IPCC watchdog to probe undercover police officer case
Scotland Yard has called in the police watchdog over claims an undercover officer underwent a criminal trial using his operational alias.
A BBC investigation uncovered claims that Det Con Jim Boyling's conduct called into question the conviction of an activist whose group he infiltrated.
The Independent Police Complaints Commission will now probe the case.
HM Inspectorate of Constabulary delayed its report on undercover officer Mark Kennedy in light of the allegations.
Det Con Boyling, a Metropolitan Police specialist operations officer, is alleged to have maintained his alias throughout the magistrates' court proceedings after being arrested following a demonstration in 1996.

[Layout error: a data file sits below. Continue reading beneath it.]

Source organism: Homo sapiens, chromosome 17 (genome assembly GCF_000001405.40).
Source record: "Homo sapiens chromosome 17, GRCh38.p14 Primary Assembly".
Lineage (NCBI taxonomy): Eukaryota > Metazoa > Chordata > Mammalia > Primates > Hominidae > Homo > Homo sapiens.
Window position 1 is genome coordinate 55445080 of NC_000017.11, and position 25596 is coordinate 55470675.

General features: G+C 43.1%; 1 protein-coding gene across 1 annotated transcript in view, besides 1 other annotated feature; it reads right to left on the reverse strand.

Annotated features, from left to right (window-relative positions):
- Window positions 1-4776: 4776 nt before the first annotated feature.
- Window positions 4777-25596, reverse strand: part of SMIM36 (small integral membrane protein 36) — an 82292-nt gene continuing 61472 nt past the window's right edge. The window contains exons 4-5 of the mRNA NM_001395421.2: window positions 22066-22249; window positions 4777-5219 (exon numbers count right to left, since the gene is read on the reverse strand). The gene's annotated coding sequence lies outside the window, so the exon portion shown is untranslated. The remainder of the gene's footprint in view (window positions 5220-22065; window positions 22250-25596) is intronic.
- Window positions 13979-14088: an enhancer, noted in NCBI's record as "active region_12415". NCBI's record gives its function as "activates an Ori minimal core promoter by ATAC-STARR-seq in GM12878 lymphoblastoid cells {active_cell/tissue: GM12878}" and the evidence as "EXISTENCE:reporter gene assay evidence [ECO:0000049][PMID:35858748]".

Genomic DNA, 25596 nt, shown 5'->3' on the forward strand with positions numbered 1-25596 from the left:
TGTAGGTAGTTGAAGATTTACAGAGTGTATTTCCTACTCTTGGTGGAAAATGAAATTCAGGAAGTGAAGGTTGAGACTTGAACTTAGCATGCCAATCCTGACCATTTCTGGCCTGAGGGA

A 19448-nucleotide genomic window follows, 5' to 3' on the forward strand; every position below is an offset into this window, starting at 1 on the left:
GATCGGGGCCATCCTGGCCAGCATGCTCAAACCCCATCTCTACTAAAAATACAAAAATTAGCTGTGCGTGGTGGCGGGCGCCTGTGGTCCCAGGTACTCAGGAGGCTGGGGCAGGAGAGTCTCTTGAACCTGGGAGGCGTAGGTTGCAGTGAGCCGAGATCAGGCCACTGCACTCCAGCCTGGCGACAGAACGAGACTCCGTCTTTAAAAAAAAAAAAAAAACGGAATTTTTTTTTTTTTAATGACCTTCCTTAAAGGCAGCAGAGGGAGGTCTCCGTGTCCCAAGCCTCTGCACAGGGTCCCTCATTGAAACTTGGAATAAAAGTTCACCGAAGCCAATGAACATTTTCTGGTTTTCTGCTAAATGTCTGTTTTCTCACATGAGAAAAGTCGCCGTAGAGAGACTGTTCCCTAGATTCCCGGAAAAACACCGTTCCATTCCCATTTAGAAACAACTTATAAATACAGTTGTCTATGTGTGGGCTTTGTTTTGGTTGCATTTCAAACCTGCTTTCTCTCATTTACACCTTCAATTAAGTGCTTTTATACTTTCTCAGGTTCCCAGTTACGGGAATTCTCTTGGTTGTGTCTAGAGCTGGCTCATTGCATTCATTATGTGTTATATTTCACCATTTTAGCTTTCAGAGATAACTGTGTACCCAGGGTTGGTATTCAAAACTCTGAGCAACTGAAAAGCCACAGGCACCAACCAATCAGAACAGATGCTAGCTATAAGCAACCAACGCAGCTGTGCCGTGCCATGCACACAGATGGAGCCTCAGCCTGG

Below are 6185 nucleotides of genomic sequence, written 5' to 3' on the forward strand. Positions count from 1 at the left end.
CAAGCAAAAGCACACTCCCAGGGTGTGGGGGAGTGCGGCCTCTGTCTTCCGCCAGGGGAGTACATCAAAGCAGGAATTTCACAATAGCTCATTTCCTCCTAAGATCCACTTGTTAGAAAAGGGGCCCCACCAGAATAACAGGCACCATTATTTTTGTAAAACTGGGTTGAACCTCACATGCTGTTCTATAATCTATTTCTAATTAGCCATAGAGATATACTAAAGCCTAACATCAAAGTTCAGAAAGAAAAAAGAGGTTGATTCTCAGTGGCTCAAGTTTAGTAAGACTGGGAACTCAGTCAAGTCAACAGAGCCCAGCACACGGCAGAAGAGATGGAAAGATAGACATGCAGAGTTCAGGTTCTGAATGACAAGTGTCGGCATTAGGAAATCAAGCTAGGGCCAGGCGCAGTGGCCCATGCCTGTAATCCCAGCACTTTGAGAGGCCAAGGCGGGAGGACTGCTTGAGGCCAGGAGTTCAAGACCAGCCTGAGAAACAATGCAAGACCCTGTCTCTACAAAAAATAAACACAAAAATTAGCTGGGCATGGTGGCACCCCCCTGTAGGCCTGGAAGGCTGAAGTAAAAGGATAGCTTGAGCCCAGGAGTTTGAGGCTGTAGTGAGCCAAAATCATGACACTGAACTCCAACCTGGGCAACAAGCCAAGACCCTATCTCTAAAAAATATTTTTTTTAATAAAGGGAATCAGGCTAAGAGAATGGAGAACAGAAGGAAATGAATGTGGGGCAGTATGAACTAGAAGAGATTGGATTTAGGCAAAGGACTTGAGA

He worked in specialist operations at the Met and was engaged in covert surveillance of the Reclaim The Streets environmental group.
One activist was convicted of public order offences at the 1997 trial, but the undercover officer was found not guilty.
The Met Police said it had contacted the Independent Police Complaints Commission (IPCC) "with a view to making a formal referral to them" on Friday.
"This follows consideration today of allegations relating to historic covert police deployments," a spokesman said.
The allegations forced the publication of a review into the future of undercover policing to be postponed.
The report was completed by recently-appointed Scotland Yard Commissioner Bernard Hogan-Howe before he took the post last month.
Defence solicitor Mike Schwarz of law firm Bindmans told Newsnight on Wednesday that his firm had unwittingly acted for Det Con Boyling alongside other activists in legal proceedings.
The officer, who was engaged in covert surveillance of an environmental group, was arrested and charged in 1996.